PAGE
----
My first problem(?) was that I was a bit hazy on some of the internal construction details of the original. To resolve that void, or to at least come to a workable conclusion, I needed to build a full scale prototype. Using some left over 2x SYP from a workbench-building project I did just that. I rough cut each leg element with a bandsaw (this was primarily a proportion and joinery exercise) then shaped them just enough to get the gist of the idea.
Then with each individual element fashioned I dove into the joinery for the complete leg assembly, with frequent dry fittings.
Using PVA I glued up each leg.
In the end I had two leg assembles shaped and fashioned, and joined, glued, and assembled. This was an important moment as I exerted my full weight on each individual leg to make sure they would hold.
Every weekday until the February 1st opening of Issue Four pre-orders, we will be announcing one article from the table of contents here on the blog. If you have yet to sign up for a yearly subscription, you can do so here.
Axes are often thought of as tools for firewood but I can assure you that they're not just for rough splitting. In my shop, I have three axes that get used often for shaping and material prep. The key to understanding these tools is to have a grasp on how to sharpen and maintain them. Couple this with some simple techniques and a chunk of tree to work on and you will be surprised with the level of work that can be done.
It only takes a few swipes of a jack plane to straighten out the axe work and bring the board to final size. Choosing to use this tool boils down to efficiency. Whether you are carving spoons or making furniture, I think every shop should have an axe or two. Axes may seem mysterious if you have little experience with them, but they’re nothing to be afraid of. Once you have your axes good and sharp I promise you will look at them differently.
You can reserve your copy of Issue Four here.
I'm really excited to be working with Marc Spagnuolo, the Wood Whisperer to create in-depth content for his online woodworking guild. If you've been following me or my blog for a while, you may remember an oak writing desk I built with my good friend Jonathan at Homestead Heritage in Waco, Texas. Since I will be modifying and expanding the original design for the desk over the next couple of months and documenting the process for the Guild, I thought I'd share the original article I wrote about the experience building the chest at Homestead Heritage for F&C magazine. Click here to read the whole article.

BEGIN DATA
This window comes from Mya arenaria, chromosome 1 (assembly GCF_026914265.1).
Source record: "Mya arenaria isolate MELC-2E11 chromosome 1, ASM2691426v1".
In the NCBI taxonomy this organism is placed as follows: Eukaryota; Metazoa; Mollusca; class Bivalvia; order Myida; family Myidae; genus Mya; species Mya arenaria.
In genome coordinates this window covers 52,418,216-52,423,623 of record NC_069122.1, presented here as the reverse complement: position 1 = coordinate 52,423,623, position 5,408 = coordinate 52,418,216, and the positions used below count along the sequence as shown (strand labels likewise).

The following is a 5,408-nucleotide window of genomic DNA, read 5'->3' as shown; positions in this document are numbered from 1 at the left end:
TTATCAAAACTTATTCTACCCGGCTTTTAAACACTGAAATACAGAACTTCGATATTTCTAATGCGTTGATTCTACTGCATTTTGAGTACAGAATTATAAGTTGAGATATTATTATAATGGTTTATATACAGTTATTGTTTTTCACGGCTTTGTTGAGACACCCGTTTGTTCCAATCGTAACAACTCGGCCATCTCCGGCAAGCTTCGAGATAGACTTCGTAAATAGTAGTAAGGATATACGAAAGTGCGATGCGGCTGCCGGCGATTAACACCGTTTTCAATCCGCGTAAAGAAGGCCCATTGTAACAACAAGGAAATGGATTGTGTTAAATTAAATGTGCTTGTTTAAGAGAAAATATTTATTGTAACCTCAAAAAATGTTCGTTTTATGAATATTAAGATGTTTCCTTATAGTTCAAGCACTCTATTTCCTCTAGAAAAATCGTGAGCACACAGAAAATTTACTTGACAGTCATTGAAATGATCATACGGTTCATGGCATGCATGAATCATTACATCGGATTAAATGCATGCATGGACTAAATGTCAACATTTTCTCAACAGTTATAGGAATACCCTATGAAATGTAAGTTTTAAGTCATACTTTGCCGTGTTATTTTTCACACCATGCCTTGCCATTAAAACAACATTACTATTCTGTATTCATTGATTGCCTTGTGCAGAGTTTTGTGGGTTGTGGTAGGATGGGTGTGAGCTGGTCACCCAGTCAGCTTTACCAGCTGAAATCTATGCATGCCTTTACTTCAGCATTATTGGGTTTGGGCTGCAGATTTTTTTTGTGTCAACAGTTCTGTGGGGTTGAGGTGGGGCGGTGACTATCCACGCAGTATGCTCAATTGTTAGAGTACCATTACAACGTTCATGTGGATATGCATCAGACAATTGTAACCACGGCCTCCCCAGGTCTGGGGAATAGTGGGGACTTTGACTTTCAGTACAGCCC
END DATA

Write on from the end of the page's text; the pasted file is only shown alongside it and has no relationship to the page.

Scribing, like coping, is one of those seemingly magical techniques that allow you to make one piece fit another. Scribing has a variety of applications. It’s not only good for fitting trim to irregular walls, or cabinets to floors that are out of level; you can scribe almost any material – round logs, sheets of drywall, floor tiles, pieces of exterior siding … you could even, in principle, use it […]
Late in 2015, Joshua Farnsworth and I traveled to Hancock Shaker Village to film the openings of a couple videos. While there, I measured and photographed the two projects in detail with the intention of reproducing them as accurately as possible.
While I was holed up in the brick dwelling that day measuring and taking pictures of the projects, Josh wandered around the village taking pictures and video.
When we got back to the hotel that night we looked over the pictures we had taken. Josh’s stuff was great. He has a good eye, and Hancock is a beautiful place. My pictures, on the other hand, looked pretty lame in comparison. The photos were of the insides and undersides of the two projects. Mostly, tool marks of all kinds, intersections of joints, writing, mistakes (yes, the Shakers screwed up, too) nails, screws and layout lines. Most people would not even know what the pictures were of. I was trying to photograph how the pieces were made.
As time goes on, I find these ugly photos provide more and more information on a project than I realized. Whenever I look back over these pictures I always see things I did not notice when measuring the actual artifact.